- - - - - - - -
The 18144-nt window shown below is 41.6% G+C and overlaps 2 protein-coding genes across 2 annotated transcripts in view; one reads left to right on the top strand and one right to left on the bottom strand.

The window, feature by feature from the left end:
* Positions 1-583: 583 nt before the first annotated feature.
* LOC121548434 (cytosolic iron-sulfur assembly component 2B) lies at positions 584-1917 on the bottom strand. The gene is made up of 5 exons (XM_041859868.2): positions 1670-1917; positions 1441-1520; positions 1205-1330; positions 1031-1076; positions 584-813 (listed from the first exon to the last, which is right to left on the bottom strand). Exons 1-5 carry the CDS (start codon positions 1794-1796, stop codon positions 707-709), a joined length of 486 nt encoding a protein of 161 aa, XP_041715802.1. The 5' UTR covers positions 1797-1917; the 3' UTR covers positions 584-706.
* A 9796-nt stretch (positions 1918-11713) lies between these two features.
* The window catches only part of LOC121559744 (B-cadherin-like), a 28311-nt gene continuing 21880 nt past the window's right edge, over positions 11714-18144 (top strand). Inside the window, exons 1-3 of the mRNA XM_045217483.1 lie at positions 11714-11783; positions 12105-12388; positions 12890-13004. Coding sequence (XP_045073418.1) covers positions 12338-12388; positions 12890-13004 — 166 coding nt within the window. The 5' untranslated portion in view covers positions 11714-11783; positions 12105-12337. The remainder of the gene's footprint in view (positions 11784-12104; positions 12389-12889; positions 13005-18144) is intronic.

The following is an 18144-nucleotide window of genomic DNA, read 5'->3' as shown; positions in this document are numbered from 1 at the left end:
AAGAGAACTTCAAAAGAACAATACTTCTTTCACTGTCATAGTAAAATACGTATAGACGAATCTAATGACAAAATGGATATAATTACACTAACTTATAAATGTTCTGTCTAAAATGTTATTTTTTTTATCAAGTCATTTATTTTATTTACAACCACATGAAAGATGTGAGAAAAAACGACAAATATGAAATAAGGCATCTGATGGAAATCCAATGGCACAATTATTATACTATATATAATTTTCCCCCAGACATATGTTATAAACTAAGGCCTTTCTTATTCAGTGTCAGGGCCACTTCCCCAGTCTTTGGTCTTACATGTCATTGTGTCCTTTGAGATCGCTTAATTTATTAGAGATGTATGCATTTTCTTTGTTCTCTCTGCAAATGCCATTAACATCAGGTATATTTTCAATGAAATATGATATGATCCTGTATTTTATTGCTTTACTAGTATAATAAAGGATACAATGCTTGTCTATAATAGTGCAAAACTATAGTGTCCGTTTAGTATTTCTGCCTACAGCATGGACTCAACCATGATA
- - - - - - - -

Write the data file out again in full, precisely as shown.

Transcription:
The 18144-nt window shown below is 41.6% G+C and overlaps 2 protein-coding genes across 2 annotated transcripts in view; one reads left to right on the top strand and one right to left on the bottom strand.

The window, feature by feature from the left end:
* Positions 1-583: 583 nt before the first annotated feature.
* LOC121548434 (cytosolic iron-sulfur assembly component 2B) lies at positions 584-1917 on the bottom strand. The gene is made up of 5 exons (XM_041859868.2): positions 1670-1917; positions 1441-1520; positions 1205-1330; positions 1031-1076; positions 584-813 (listed from the first exon to the last, which is right to left on the bottom strand). Exons 1-5 carry the CDS (start codon positions 1794-1796, stop codon positions 707-709), a joined length of 486 nt encoding a protein of 161 aa, XP_041715802.1. The 5' UTR covers positions 1797-1917; the 3' UTR covers positions 584-706.
* A 9796-nt stretch (positions 1918-11713) lies between these two features.
* The window catches only part of LOC121559744 (B-cadherin-like), a 28311-nt gene continuing 21880 nt past the window's right edge, over positions 11714-18144 (top strand). Inside the window, exons 1-3 of the mRNA XM_045217483.1 lie at positions 11714-11783; positions 12105-12388; positions 12890-13004. Coding sequence (XP_045073418.1) covers positions 12338-12388; positions 12890-13004 — 166 coding nt within the window. The 5' untranslated portion in view covers positions 11714-11783; positions 12105-12337. The remainder of the gene's footprint in view (positions 11784-12104; positions 12389-12889; positions 13005-18144) is intronic.

The following is an 18144-nucleotide window of genomic DNA, read 5'->3' as shown; positions in this document are numbered from 1 at the left end:
AAGAGAACTTCAAAAGAACAATACTTCTTTCACTGTCATAGTAAAATACGTATAGACGAATCTAATGACAAAATGGATATAATTACACTAACTTATAAATGTTCTGTCTAAAATGTTATTTTTTTTATCAAGTCATTTATTTTATTTACAACCACATGAAAGATGTGAGAAAAAACGACAAATATGAAATAAGGCATCTGATGGAAATCCAATGGCACAATTATTATACTATATATAATTTTCCCCCAGACATATGTTATAAACTAAGGCCTTTCTTATTCAGTGTCAGGGCCACTTCCCCAGTCTTTGGTCTTACATGTCATTGTGTCCTTTGAGATCGCTTAATTTATTAGAGATGTATGCATTTTCTTTGTTCTCTCTGCAAATGCCATTAACATCAGGTATATTTTCAATGAAATATGATATGATCCTGTATTTTATTGCTTTACTAGTATAATAAAGGATACAATGCTTGTCTATAATAGTGCAAAACTATAGTGTCCGTTTAGTATTTCTGCCTACAGCATGGACTCAACCATGATA